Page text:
Mykki Blanco: Patriarchy Aint The End of Me
In Mykki Blanco’s theatric two-minute track “Patriarchy Aint The End of Me,” the queer rapper tells a tale of defiance atop a dramatic soundscape. Produced by FaltyDL, the song incorporates backing vocals by Mykal Kilgore, L1ZY, and Leah King. Blanco shared in a statement that the song was “written as if it were a scene from a musical with radical feminist strippers.” With its narrative declarations falling on light drums and relaxed strings, it’s easy to imagine it all.
Jonah Yano feat. Tatsuya Muraoka: shoes
Jonah Yano’s lo-fi “shoes” highlights an emotional rekindling with his father, Tatsuya Muraoka, who he hadn’t seen in 15 years. The accompanying video details Yano’s visit to Japan, how the pair occupied their days together, and the uncanny resemblance between father and son. Originally recorded by Muraoka in Hiroshima in the ’90s, “shoes” was finished by Yano—he filled out the track’s instrumental and then laid down his vocal parts. “My dad’s Japanese lyrics are about a pair of shoes he bought me when I was a kid,” Yano explains. “My verses question his absence from my childhood and my general confusion about my circumstance, which was a fatherless upbringing in an entirely different country as a result of my parents’ separation.” The intensely personal single will appear on Yano’s forthcoming debut album, souvenir, out 19 June.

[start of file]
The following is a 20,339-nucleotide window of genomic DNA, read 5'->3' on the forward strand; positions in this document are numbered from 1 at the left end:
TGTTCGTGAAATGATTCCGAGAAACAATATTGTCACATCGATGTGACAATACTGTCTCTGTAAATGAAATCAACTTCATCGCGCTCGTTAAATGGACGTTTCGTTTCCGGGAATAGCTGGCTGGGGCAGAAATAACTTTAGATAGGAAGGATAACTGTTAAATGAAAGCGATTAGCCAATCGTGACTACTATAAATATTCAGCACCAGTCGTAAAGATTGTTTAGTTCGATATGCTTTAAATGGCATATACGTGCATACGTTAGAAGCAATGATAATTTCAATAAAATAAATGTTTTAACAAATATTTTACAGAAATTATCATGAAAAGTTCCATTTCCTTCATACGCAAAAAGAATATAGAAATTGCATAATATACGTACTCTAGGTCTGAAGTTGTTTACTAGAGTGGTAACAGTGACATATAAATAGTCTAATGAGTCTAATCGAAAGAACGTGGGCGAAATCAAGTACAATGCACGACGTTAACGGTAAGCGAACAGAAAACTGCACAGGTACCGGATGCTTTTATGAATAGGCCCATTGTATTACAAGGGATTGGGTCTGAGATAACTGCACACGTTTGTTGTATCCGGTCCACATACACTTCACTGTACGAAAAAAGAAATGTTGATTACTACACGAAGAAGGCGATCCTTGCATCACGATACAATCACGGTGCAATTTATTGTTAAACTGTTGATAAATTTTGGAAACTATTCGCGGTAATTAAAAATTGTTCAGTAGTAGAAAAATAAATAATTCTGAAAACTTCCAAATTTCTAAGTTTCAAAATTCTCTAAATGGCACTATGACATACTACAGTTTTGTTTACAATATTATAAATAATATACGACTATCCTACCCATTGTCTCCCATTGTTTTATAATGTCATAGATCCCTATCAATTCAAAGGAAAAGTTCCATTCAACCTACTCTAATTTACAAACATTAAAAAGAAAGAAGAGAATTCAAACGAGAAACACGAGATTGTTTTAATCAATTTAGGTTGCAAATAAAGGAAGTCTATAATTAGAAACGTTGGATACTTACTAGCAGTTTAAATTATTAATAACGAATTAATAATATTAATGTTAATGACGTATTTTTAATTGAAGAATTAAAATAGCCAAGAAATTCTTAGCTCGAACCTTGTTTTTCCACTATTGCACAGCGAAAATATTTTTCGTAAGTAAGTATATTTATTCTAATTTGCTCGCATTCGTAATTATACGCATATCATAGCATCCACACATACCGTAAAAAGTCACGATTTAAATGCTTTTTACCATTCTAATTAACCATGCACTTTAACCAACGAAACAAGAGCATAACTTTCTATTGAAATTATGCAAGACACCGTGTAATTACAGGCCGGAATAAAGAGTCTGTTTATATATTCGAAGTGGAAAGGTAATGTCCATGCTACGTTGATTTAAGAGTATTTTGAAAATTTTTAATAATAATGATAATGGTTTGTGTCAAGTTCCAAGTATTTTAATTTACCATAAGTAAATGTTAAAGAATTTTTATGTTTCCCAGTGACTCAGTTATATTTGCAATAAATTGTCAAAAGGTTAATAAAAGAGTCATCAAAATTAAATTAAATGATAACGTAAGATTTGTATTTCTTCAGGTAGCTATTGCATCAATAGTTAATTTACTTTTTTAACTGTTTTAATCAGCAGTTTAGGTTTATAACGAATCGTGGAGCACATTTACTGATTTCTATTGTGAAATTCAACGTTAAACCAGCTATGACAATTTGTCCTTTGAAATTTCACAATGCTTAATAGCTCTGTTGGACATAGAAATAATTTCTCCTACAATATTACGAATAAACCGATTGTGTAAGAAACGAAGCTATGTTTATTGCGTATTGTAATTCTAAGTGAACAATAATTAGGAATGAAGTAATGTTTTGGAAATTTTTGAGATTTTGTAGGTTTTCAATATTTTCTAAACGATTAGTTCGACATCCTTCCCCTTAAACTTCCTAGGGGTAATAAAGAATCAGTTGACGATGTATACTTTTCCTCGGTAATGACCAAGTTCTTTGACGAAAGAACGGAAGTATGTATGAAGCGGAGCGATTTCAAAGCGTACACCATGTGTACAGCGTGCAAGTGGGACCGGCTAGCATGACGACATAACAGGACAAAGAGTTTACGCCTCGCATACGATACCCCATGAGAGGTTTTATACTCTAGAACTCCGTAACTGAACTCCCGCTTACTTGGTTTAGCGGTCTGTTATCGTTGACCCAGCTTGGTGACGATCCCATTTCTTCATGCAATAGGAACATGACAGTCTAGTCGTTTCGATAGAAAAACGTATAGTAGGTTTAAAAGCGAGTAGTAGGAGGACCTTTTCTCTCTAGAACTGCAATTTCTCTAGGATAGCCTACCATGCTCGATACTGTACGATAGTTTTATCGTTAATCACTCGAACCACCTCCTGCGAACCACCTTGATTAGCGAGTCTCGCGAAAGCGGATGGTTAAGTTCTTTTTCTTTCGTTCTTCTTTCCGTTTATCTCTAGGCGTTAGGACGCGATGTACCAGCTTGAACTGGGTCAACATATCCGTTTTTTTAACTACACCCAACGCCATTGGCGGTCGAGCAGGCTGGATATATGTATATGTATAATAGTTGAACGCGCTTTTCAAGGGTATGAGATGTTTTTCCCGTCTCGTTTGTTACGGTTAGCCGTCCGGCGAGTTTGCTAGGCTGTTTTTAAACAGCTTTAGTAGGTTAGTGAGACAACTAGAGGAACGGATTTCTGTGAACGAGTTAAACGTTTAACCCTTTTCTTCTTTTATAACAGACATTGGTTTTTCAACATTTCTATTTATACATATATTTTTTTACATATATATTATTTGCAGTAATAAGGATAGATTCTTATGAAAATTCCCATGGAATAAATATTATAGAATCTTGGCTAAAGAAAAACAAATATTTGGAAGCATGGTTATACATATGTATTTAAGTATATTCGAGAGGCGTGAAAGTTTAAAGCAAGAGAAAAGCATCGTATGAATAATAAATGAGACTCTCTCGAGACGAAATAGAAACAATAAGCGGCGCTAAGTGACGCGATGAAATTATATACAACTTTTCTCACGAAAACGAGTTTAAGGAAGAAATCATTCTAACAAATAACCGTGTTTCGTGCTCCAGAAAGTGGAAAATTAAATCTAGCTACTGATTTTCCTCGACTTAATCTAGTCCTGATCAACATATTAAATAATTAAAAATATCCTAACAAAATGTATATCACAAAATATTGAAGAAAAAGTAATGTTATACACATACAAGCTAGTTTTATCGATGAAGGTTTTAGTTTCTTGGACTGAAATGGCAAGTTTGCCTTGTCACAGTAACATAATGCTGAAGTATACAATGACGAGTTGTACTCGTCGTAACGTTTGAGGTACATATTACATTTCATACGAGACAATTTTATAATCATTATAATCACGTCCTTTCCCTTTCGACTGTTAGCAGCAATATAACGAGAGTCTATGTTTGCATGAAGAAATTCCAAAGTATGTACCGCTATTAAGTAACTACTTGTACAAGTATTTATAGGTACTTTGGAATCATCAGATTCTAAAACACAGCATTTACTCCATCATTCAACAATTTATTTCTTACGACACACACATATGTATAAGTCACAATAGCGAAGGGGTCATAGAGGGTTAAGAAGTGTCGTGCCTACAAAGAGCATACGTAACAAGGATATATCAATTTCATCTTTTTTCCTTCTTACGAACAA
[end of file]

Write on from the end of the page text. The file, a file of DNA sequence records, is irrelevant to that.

Noah Chenfeld: Stop the Bus
An upbeat, indie-pop ode to coincidence and observation, NYC-based Noah Chenfeld’s “Stop the Bus” powers along on gregarious guitars, keys and drums. The track’s karaoke-night themed music video—starring Rachel Coster and shot by Louis Sansano—underscores the lyrics and Chenfeld’s earnestness as a songwriter.
Thee Sacred Souls: Can I Call You Rose?
San Diego-based band Thee Sacred Souls (aka Alex Garcia, Sal Samano and Josh Lane) participates in the debut of Penrose Records, an imprint under Daptone Records, with the smooth single “Call I Call You Rose?” To match their vintage soul sound, Thee Sacred Souls record their tracks on vinyl, debut them in their physical form, and then release the singles on music-streaming platforms and YouTube. The trio’s commitment to analog contrasts the quick-fire nature of many other artists within the increasingly digital industry.
JR JR: The Way I Do
JR JR, the indie-pop duo from Detroit (formerly known as Dale Earnhardt Jr Jr), surprise-released “The Way I Do” today—another sugary-sweet taste of their forthcoming EP, August and Everything Prior. A straightforward celebration of devotion, with a little silliness tossed in, the track’s upbeat spirit and sing-along chorus make for an easy listen.
Kayobe: Miss You Blame You
To herald the arrival of multi-instrumentalist and producer Kayobe’s new album, Island To Bridges, lead single and centerpiece track “Miss You Blame You” pairs a warm, rhythmic soundscape with his sensorial vocals, intermingled with those of Veronica. Kayobe says, “‘Miss You Blame You’ is about wanting to be in two places at once”—a sensation evident in the track and likely owed to his nomadic, global nature.
Satellite Mode: Click Now
With electro-rock incisions, NYC-based duo Satellite Mode (Jessica Carvo and Alex Mark) dissects our obsession with technology in their vibey new single “Click Now.” From their debut EP, Robots Vs. Party Girls (out this summer), the track’s chapters marry lyrical gravity to tight sonic layers. Carvo’s vocals bundle it all together nicely.
Listen Up is published every Sunday and rounds up the new music we found throughout the week. Hear the year so far on our Spotify channel.